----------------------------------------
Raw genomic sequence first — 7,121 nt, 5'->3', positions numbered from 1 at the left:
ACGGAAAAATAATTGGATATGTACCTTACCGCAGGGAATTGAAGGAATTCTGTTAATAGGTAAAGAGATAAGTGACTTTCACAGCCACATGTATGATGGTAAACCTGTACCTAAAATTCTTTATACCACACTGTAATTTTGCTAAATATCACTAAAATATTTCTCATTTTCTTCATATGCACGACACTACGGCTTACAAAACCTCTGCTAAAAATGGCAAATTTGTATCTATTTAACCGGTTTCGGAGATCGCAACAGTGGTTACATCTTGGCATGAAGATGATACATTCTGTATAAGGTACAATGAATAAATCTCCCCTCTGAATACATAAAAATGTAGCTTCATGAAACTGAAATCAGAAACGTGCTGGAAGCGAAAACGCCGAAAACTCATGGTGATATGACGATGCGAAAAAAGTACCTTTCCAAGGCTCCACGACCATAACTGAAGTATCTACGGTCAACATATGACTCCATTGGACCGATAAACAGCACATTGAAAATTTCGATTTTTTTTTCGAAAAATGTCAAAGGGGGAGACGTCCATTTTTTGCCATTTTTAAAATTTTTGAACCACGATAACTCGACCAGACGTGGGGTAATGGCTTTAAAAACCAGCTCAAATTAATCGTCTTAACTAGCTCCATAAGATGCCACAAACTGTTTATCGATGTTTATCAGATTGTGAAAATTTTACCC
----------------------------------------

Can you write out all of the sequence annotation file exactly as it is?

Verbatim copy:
Raw genomic sequence first — 7,121 nt, 5'->3', positions numbered from 1 at the left:
ACGGAAAAATAATTGGATATGTACCTTACCGCAGGGAATTGAAGGAATTCTGTTAATAGGTAAAGAGATAAGTGACTTTCACAGCCACATGTATGATGGTAAACCTGTACCTAAAATTCTTTATACCACACTGTAATTTTGCTAAATATCACTAAAATATTTCTCATTTTCTTCATATGCACGACACTACGGCTTACAAAACCTCTGCTAAAAATGGCAAATTTGTATCTATTTAACCGGTTTCGGAGATCGCAACAGTGGTTACATCTTGGCATGAAGATGATACATTCTGTATAAGGTACAATGAATAAATCTCCCCTCTGAATACATAAAAATGTAGCTTCATGAAACTGAAATCAGAAACGTGCTGGAAGCGAAAACGCCGAAAACTCATGGTGATATGACGATGCGAAAAAAGTACCTTTCCAAGGCTCCACGACCATAACTGAAGTATCTACGGTCAACATATGACTCCATTGGACCGATAAACAGCACATTGAAAATTTCGATTTTTTTTTCGAAAAATGTCAAAGGGGGAGACGTCCATTTTTTGCCATTTTTAAAATTTTTGAACCACGATAACTCGACCAGACGTGGGGTAATGGCTTTAAAAACCAGCTCAAATTAATCGTCTTAACTAGCTCCATAAGATGCCACAAACTGTTTATCGATGTTTATCAGATTGTGAAAATTTTACCC